The decision by central banks to cut interest rates to record lows will be perceived as tantamount to the “greatest heist” on savers by forcing them to take increased risk for a return on their investment.
In a webcast, Pengana chief investment officer Rhett Kessler said the decision to cut rates to record low had left investors in a difficult position as they felt there was no alternative to going into equities.
Rates were at 0.25% in Australia and the United States and 0.1% in the United Kingdom while countries such as Switzerland and Japan had moved to negative rates. Reserve Bank of Australia governor Philip Lowe stated this rate would be in place for another three years and there was industry speculation they could be cut further.
This meant it was harder and harder for investors to attain a return from their savings in cash or fixed income.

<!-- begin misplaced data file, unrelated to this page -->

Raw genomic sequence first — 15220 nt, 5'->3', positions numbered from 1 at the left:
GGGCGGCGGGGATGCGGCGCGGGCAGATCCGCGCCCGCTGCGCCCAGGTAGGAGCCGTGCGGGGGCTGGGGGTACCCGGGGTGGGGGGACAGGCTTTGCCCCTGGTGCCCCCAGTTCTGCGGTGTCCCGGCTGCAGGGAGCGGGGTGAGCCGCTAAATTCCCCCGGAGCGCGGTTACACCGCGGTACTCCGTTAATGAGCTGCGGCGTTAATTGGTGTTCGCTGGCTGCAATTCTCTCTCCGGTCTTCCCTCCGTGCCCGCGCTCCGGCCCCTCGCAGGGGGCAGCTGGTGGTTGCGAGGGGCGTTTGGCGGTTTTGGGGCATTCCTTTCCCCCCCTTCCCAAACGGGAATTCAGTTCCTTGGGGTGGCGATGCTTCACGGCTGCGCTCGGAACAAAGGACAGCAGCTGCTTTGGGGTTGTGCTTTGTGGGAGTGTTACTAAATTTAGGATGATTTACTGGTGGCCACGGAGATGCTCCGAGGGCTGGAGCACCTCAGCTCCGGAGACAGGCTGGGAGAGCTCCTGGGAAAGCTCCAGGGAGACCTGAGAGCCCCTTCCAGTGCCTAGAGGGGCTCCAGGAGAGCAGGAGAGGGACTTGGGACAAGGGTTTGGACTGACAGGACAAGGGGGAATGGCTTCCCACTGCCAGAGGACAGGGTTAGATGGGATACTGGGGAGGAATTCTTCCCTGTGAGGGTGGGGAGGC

Kessler said: “In 10 years’ time, we will see that central banks exhibited the greatest heist of all time on savers by forcing them up the yield curve.
“They can’t be in cash or fixed income so all roads point to equities and more and more money has gone into equities, this is a real concern. Moving to equities is fraught with risk and people are cornered between FOMO [fear of missing out] and TINA [there is no alternatives] to equities.”
Earlier this month, Vanguard described how investors were putting themselves at ‘immense risk’ with increased equity allocations as they would need 100% allocated to the asset class in order to generate the same income returns as they did in 2013.
According to FE Analytics, within the Australian Core Strategies universe, the Pengana Australian Equities fund lost 7.5% over one year to 30 September, 2020, in line with losses by the Australian equity sector.
Performance of Pengana Australian Equities fund versus Australian equity sector over one year to 30 September